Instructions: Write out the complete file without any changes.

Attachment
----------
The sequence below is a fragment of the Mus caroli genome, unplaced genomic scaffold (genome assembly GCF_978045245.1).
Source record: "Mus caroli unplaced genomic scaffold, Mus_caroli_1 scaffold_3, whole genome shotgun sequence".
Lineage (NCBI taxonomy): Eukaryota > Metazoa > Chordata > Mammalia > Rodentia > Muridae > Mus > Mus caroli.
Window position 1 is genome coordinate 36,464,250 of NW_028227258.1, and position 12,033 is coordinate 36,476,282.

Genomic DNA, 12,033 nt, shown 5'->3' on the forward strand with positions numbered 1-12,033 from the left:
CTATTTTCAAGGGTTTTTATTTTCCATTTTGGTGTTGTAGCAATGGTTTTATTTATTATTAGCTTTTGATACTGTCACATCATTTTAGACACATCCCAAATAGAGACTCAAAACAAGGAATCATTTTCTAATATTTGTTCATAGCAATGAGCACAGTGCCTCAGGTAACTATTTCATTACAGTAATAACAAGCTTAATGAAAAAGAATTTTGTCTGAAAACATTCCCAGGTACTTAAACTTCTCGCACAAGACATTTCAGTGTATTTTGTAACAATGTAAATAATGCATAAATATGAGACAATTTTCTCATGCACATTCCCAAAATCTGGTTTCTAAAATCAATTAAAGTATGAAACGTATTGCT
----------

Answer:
The sequence below is a fragment of the Mus caroli genome, unplaced genomic scaffold (genome assembly GCF_978045245.1).
Source record: "Mus caroli unplaced genomic scaffold, Mus_caroli_1 scaffold_3, whole genome shotgun sequence".
Lineage (NCBI taxonomy): Eukaryota > Metazoa > Chordata > Mammalia > Rodentia > Muridae > Mus > Mus caroli.
Window position 1 is genome coordinate 36,464,250 of NW_028227258.1, and position 12,033 is coordinate 36,476,282.

Genomic DNA, 12,033 nt, shown 5'->3' on the forward strand with positions numbered 1-12,033 from the left:
CTATTTTCAAGGGTTTTTATTTTCCATTTTGGTGTTGTAGCAATGGTTTTATTTATTATTAGCTTTTGATACTGTCACATCATTTTAGACACATCCCAAATAGAGACTCAAAACAAGGAATCATTTTCTAATATTTGTTCATAGCAATGAGCACAGTGCCTCAGGTAACTATTTCATTACAGTAATAACAAGCTTAATGAAAAAGAATTTTGTCTGAAAACATTCCCAGGTACTTAAACTTCTCGCACAAGACATTTCAGTGTATTTTGTAACAATGTAAATAATGCATAAATATGAGACAATTTTCTCATGCACATTCCCAAAATCTGGTTTCTAAAATCAATTAAAGTATGAAACGTATTGCT